AIER’s daily price index rose a record 12.8 percent.

After rising 0.5 percent in April, the daily value of AIER rose 2.1 percent in May, rose 3.0 percent in March, and rose 1.3 percent in February. In the first five months of 2022, EPI grew at an annual rate of 20.6 percent. Since a year ago, the daily price index has risen 12.8 percent, the fastest on a 1987 record.

With 19 components, price increases generally tend to be broad-based, with four gains showing a decline and one unchanged in May. Motor fuel prices, which are often a significant driver of monthly changes in the daily price index due to the large weight of the index and the volatility of the underlying product, lead the beneficiaries with a 7.8 percent increase in rice per month (on an over-not-seasonally adjusted basis), contributing 108 basis points to monthly growth. .

Household energy and utilities were the second largest contributors in May, adding 43 basis points, followed by 34-basis-points from home meals and 11-basis-points from away (restaurants). The rest of the contribution was four basis points or less.

The daily price index, including clothing and footwear, a broad measure that includes clothing and footwear, rose 2.0 percent in May after rising 0.4 percent in April, 2.8 percent in March and 1.4 percent in February, contributing to an annual growth rate of 20.0 percent in the first five months of 2022. . Over the past year, the daily price index, including clothing, has risen 12.2 percent, to a 1987 record high.

Clothing prices fell 0.1 percent in May on a seasonally inconsistent basis. Clothing prices fluctuate from month to month. Compared to a year ago, clothing prices rose 5.0 percent.

The consumer price index, which includes daily purchases as well as rare purchases, big-ticket items and contract-based fixed items, rose 1.1 percent on a non-seasonal basis in May. In the last one year, the consumer price index has risen 8.6 percent, the fastest pace since December 1981.

Excluding food and energy, the consumer price index rose 0.6 percent month-on-month (not seasonally adjusted), compared to a 12-month change of 6.0 percent. The 12-month change in core CPI was only 1.3 percent in February 2021 and 2.3 percent before the epidemic in January 2020.

Following the seasonal adjustment, CPI rose 1.0 percent in May from 0.6 percent in the previous month. Among the core, core product prices rose 0.7 percent in May and are up 8.5 percent from a year earlier. Used cars and trucks (1.8 percent), pet food (1.6 percent), motor vehicle parts and equipment (1.5 percent), new cars (1.1 percent), new trucks (1.0 percent) and sports saw significant growth for the month. Product (0.9 percent).

Prices for basic services rose 0.6 percent month-on-month and 5.2 percent a year earlier. Key services, beneficiaries include airfare (12.6 percent per month and 37.8 percent more than a year ago), health insurance (2.0 percent and 13.8 percent more than a year ago), cable and satellite television services (1.3 percent and 5.8 percent) a year Before), other off-home accommodation including hotels (0.9 percent per month and 19.3 percent more than a year ago), car and truck rentals (0.8 percent more than a year ago and 10.4 percent more), and owners’ equivalent rent (which is the CPI’s). Account for 23.8 percent, up 0.6 percent per month and 5.1 percent from a year earlier).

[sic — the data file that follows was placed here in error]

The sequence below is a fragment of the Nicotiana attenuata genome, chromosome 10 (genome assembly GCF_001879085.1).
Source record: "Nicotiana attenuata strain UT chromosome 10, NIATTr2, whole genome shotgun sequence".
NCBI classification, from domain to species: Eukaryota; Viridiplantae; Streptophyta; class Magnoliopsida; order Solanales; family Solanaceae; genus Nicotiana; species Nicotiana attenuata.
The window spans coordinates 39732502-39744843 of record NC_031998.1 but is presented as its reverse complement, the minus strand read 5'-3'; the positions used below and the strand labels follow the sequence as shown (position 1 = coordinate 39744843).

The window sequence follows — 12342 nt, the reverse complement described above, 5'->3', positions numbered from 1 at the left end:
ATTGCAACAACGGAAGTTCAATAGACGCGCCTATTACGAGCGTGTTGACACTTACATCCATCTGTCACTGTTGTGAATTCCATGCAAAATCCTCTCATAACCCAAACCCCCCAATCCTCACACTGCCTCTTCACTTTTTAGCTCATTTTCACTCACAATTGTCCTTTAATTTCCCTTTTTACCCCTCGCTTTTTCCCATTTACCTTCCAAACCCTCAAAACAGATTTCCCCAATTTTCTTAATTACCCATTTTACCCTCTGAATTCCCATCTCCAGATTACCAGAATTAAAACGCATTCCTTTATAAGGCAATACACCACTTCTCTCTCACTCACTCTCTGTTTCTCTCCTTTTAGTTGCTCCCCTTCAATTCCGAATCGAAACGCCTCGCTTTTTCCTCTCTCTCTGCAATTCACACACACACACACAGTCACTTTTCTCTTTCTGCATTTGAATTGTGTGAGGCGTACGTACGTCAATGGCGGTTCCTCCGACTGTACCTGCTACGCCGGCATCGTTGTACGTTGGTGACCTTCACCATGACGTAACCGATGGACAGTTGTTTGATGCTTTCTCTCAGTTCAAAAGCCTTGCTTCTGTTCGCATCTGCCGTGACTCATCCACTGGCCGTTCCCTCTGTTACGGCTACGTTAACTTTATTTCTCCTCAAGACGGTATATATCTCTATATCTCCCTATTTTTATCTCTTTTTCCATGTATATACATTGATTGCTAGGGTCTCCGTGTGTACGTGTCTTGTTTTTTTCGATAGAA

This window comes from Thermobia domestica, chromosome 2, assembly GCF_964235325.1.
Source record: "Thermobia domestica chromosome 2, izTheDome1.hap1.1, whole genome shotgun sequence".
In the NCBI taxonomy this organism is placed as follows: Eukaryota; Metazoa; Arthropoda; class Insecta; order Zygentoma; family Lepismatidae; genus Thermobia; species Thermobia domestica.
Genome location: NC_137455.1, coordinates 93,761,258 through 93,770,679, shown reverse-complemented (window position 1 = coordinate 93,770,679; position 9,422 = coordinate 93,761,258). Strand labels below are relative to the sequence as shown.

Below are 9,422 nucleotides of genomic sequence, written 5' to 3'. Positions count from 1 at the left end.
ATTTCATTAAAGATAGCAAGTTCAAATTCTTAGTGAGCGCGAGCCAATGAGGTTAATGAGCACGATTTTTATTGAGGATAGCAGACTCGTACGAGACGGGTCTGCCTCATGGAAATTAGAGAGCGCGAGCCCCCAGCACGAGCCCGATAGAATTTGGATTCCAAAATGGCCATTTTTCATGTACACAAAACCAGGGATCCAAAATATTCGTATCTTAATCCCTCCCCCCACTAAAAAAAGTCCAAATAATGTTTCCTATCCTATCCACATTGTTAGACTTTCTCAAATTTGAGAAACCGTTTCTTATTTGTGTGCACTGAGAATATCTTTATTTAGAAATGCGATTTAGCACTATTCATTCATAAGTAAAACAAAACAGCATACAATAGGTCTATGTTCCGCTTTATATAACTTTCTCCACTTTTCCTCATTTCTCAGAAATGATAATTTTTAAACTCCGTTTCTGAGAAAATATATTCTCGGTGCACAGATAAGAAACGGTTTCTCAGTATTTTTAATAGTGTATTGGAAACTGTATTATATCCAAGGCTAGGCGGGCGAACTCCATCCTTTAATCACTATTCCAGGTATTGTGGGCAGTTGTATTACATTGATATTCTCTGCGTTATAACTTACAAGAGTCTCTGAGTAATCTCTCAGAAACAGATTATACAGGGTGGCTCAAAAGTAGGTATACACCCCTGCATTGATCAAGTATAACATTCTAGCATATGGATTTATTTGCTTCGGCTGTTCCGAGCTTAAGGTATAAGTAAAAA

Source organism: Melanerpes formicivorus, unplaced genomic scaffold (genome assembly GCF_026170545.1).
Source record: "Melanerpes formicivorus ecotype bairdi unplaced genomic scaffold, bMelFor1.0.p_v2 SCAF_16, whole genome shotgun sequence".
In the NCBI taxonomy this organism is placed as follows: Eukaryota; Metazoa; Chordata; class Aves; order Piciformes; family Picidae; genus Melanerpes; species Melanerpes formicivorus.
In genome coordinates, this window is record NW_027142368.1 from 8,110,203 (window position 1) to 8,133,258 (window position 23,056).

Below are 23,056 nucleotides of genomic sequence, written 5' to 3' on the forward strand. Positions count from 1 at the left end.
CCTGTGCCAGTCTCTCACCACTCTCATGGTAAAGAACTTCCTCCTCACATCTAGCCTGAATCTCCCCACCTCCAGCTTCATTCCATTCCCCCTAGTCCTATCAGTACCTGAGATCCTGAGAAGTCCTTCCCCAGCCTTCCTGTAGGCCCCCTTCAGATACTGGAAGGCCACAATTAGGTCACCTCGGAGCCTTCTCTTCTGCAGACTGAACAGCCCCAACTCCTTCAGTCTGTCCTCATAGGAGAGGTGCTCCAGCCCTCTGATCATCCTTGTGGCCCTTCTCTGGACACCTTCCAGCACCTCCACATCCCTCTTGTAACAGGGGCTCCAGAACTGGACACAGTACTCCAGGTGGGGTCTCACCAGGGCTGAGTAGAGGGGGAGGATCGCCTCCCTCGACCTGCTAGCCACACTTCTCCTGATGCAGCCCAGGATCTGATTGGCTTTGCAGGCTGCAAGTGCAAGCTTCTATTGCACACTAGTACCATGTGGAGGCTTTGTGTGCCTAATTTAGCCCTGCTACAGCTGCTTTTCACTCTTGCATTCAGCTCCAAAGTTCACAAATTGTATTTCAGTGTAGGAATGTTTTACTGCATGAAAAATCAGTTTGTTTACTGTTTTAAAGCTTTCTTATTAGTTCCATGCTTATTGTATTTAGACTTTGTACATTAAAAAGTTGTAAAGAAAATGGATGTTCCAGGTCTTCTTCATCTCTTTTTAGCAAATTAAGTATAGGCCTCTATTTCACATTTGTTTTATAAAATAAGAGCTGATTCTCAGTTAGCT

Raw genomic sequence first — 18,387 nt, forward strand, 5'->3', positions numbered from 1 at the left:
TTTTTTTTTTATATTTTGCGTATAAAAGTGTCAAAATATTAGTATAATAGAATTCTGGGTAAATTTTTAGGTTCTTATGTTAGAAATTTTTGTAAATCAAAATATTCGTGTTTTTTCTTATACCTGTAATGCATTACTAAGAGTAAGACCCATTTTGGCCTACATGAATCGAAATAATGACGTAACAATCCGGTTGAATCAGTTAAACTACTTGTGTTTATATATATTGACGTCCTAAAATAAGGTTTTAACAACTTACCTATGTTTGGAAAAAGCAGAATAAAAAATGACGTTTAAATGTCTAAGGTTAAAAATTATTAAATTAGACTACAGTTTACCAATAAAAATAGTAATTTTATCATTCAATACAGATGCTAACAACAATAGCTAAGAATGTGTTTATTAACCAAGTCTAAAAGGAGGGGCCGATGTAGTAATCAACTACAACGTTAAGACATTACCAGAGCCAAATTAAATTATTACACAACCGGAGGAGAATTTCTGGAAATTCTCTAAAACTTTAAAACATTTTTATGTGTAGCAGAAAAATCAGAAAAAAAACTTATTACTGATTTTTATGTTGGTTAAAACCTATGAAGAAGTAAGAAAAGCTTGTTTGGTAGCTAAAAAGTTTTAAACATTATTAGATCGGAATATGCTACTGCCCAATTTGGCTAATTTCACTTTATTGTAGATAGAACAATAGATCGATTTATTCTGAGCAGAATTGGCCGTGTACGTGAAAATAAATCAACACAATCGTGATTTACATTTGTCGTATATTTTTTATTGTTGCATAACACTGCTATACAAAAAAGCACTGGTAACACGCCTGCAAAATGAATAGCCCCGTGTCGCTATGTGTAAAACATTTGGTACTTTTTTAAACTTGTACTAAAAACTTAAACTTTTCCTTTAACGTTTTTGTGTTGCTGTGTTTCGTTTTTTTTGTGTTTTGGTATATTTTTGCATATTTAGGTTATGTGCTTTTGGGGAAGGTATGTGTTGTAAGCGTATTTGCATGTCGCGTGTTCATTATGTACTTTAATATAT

Lack of supply and equipment, logistical and supply chain problems, and labor shortages and turnover increase the price pressures of many goods and services in the economy. Sustainable high price increases are probably distorting economic activity by influencing consumer and business decisions. Moreover, price pressures have resulted in a new Fed tightening cycle, which has increased the risk of policy errors. Also, the unrest surrounding the Russian invasion of Ukraine and the renewed lockdown in China maintains a high level of uncertainty for the economic outlook. Caution is inevitable.

Robert Hughes

Bob Hughes

Robert Hughes joined AIER in 2013 for over 25 years researching economic and financial markets on Wall Street. Bob previously headed Brown Brothers Harriman’s Global Equity Strategy, where he developed an equity investment strategy that combines top-down macro analysis with bottom-up fundamentals.

Prior to BBH, Bob was a senior equity strategist at State Street Global Markets, a senior economic strategist at Prudential Equity Group, and a senior economist at Citicorp Investment Services and a financial markets analyst. Bob holds an MA in Economics from Fordham University and a BS in Business from Lehigh University.

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